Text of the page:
This Is What People In Greece Are Going Through Amid Financial Crisis

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Greeks have been queuing outside ATMs after banks announced they will be closed for almost a week.

Greek debt crisis

Amid a financial crisis that could force Greece out of the Eurozone, ditch the euro and bring back its old currency, the drachma, banks across the country will remain closed for about six days.

In the meantime, Prime Minister Alexis Tsipras calmed his citizens, asking them to cooperate with “patience and composure.”

Tsipras addressed also quoted former U.S. President Franklin Delano Roosevelt saying "In these critical hours, we must remember that the only thing to fear is fear itself."

However, the situation is getting worse by the passing hour for Greeks as they are queuing up outside ATMs in hopes of yanking their savings out of banks ASAP.

(Translation: People queuing up to get their pension. The machines still closed.)

ATM withdrawals have been limited to €60 a day in a bid to stem the flow of money from banks. However, there are some complaints coming in:

"I can't believe it," Evgenia Gekou, a 50-year-old Athens resident, told Reuters. "I keep thinking we will wake up tomorrow and everything will be OK. I'm trying hard not to worry."

There was a queue even at the ATM inside the Athens parliament:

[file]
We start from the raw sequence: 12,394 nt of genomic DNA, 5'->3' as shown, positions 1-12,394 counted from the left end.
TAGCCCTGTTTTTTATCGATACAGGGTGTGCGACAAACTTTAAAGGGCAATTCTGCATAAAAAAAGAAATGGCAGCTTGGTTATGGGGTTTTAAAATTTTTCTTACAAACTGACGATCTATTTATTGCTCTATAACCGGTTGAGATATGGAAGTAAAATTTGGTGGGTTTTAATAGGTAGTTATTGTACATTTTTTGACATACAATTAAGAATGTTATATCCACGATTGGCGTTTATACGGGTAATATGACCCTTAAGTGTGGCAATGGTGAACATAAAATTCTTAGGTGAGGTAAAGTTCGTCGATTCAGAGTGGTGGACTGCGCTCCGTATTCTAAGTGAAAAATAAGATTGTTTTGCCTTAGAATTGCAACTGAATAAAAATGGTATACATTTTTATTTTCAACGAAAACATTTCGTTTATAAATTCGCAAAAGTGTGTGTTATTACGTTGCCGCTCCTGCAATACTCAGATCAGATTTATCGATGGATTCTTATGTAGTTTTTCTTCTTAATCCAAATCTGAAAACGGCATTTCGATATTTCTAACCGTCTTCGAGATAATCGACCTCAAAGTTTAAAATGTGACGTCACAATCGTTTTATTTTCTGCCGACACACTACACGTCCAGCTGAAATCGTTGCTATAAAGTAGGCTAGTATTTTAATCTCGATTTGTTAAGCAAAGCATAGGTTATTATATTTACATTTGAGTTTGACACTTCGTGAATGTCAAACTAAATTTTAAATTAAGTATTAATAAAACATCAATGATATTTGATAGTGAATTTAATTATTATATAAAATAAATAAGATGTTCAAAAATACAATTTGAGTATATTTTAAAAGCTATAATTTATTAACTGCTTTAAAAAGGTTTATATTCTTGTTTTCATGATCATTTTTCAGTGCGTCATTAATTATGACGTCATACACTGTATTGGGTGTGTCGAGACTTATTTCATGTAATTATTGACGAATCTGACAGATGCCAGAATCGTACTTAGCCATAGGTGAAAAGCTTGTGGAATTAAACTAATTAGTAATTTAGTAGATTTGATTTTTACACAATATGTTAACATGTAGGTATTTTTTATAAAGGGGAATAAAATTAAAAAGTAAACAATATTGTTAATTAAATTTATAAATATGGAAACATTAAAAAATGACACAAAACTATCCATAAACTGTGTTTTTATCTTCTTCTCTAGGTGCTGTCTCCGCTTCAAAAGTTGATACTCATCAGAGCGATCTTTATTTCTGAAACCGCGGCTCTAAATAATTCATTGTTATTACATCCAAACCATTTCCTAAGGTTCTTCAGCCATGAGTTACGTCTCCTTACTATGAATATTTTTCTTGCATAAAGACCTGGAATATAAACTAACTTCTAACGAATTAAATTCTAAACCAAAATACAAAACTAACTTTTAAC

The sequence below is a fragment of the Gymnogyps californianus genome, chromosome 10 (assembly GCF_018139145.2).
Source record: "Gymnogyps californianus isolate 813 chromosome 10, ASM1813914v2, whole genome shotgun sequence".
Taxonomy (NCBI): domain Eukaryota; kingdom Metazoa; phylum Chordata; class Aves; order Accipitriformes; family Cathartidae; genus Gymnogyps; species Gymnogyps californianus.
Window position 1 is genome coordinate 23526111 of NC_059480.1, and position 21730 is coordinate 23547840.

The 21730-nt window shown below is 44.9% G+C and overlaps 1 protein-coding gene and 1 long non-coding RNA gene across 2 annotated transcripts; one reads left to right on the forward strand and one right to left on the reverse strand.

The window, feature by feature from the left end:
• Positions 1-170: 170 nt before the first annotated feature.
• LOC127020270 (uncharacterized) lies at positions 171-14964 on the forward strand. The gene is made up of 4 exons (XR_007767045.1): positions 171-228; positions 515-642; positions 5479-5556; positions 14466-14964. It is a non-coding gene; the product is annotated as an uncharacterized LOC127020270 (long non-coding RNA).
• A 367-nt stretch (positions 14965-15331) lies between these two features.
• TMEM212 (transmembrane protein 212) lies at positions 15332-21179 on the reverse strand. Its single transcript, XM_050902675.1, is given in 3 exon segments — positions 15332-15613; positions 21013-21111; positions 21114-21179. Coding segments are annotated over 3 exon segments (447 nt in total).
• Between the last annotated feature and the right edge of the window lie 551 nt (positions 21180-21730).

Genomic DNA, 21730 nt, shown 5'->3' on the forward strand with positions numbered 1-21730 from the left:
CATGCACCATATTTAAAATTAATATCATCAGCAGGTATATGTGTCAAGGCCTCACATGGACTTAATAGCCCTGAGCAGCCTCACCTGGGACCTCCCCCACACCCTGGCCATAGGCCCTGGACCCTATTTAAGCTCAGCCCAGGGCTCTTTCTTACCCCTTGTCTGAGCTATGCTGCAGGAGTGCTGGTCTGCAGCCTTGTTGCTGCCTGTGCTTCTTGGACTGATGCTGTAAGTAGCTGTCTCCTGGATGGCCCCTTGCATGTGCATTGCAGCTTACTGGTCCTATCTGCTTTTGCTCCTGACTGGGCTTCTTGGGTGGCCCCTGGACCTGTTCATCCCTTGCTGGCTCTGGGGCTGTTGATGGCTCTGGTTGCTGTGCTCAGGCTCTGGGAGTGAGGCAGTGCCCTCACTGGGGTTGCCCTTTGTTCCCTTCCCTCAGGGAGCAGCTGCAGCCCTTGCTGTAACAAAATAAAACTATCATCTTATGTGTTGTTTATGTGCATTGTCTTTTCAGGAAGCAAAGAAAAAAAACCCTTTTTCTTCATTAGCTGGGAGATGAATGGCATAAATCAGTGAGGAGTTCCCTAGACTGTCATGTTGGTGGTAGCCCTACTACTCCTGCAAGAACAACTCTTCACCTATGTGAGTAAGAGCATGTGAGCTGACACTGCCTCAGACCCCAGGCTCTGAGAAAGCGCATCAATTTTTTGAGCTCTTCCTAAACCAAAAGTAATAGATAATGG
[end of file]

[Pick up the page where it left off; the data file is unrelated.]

Pensioners are helplessly waiting outside closed banks:

Greece debt crisis

“I had no cash, and I obviously need some. My pension has just been paid, and I’m here with my neighbor to take some of it out. Not all of it – just some. That’s all. I’m not scared, not in the least. We’ve seen worse, here. We will come through this,” Anna, a 63-year-old pensioner, told the Guardian.

Greece's Debt Crisis

However, an alternative plan for pensioners’ allowances is expected:

Gas stations in Crete, Greece’s largest island, were also forced to close after running out of petrol.

“Vangelis Kotsos, president of gas station owners in Chania, said around 50% of gas stations had now run dry and described scenes of chaos as nervous Greek motorists (and presumably visiting tourists) flocked to gas stations to fill up,” the Guardian reported.

Greece petrol crisis

“I've got five Euros in my pocket, I thought I would try my luck here for some money. The queues in my neighborhood were too long yesterday," plumber Yannis Kalaizakis, 58, told Reuters. "I don't know what else to say. It's a mess."

Reports of chaos outside supermarkets are also emerging as buyers are worried the stores will run out of food:

Greece's supermarkets and petrol stations are being bled dry

Despite the crisis, the Greek government is discouraging its tourists, especially the British, from leaving the country:

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